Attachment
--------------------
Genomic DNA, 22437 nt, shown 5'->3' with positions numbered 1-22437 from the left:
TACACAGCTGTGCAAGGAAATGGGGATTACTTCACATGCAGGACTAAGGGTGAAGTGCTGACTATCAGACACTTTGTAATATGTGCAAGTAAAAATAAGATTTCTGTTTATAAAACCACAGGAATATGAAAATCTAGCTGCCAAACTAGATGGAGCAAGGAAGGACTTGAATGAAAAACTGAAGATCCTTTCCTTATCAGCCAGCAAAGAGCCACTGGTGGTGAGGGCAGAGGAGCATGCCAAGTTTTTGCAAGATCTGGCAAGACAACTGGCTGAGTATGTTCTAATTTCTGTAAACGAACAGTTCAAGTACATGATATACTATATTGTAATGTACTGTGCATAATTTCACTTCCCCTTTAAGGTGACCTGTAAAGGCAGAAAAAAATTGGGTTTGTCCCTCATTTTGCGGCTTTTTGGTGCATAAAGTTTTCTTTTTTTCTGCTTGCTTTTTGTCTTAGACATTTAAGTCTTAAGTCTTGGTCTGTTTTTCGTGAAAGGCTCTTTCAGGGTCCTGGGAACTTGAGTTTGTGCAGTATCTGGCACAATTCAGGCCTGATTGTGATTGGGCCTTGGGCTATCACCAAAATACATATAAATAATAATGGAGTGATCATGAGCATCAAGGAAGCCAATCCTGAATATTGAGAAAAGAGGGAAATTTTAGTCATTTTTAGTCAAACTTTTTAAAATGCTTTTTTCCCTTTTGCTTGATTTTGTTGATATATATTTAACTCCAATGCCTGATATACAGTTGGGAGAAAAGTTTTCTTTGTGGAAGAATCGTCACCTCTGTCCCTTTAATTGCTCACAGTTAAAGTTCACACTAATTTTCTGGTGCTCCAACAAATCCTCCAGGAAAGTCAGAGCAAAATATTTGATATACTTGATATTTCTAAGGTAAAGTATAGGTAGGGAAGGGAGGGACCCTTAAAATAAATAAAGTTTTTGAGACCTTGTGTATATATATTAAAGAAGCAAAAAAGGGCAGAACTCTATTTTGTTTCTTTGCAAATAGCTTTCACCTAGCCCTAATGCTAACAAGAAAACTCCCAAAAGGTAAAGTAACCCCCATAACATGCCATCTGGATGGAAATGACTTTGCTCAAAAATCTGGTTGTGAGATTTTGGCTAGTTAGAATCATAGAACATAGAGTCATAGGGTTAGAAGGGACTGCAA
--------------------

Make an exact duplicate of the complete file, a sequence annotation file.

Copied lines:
Genomic DNA, 22437 nt, shown 5'->3' with positions numbered 1-22437 from the left:
TACACAGCTGTGCAAGGAAATGGGGATTACTTCACATGCAGGACTAAGGGTGAAGTGCTGACTATCAGACACTTTGTAATATGTGCAAGTAAAAATAAGATTTCTGTTTATAAAACCACAGGAATATGAAAATCTAGCTGCCAAACTAGATGGAGCAAGGAAGGACTTGAATGAAAAACTGAAGATCCTTTCCTTATCAGCCAGCAAAGAGCCACTGGTGGTGAGGGCAGAGGAGCATGCCAAGTTTTTGCAAGATCTGGCAAGACAACTGGCTGAGTATGTTCTAATTTCTGTAAACGAACAGTTCAAGTACATGATATACTATATTGTAATGTACTGTGCATAATTTCACTTCCCCTTTAAGGTGACCTGTAAAGGCAGAAAAAAATTGGGTTTGTCCCTCATTTTGCGGCTTTTTGGTGCATAAAGTTTTCTTTTTTTCTGCTTGCTTTTTGTCTTAGACATTTAAGTCTTAAGTCTTGGTCTGTTTTTCGTGAAAGGCTCTTTCAGGGTCCTGGGAACTTGAGTTTGTGCAGTATCTGGCACAATTCAGGCCTGATTGTGATTGGGCCTTGGGCTATCACCAAAATACATATAAATAATAATGGAGTGATCATGAGCATCAAGGAAGCCAATCCTGAATATTGAGAAAAGAGGGAAATTTTAGTCATTTTTAGTCAAACTTTTTAAAATGCTTTTTTCCCTTTTGCTTGATTTTGTTGATATATATTTAACTCCAATGCCTGATATACAGTTGGGAGAAAAGTTTTCTTTGTGGAAGAATCGTCACCTCTGTCCCTTTAATTGCTCACAGTTAAAGTTCACACTAATTTTCTGGTGCTCCAACAAATCCTCCAGGAAAGTCAGAGCAAAATATTTGATATACTTGATATTTCTAAGGTAAAGTATAGGTAGGGAAGGGAGGGACCCTTAAAATAAATAAAGTTTTTGAGACCTTGTGTATATATATTAAAGAAGCAAAAAAGGGCAGAACTCTATTTTGTTTCTTTGCAAATAGCTTTCACCTAGCCCTAATGCTAACAAGAAAACTCCCAAAAGGTAAAGTAACCCCCATAACATGCCATCTGGATGGAAATGACTTTGCTCAAAAATCTGGTTGTGAGATTTTGGCTAGTTAGAATCATAGAACATAGAGTCATAGGGTTAGAAGGGACTGCAA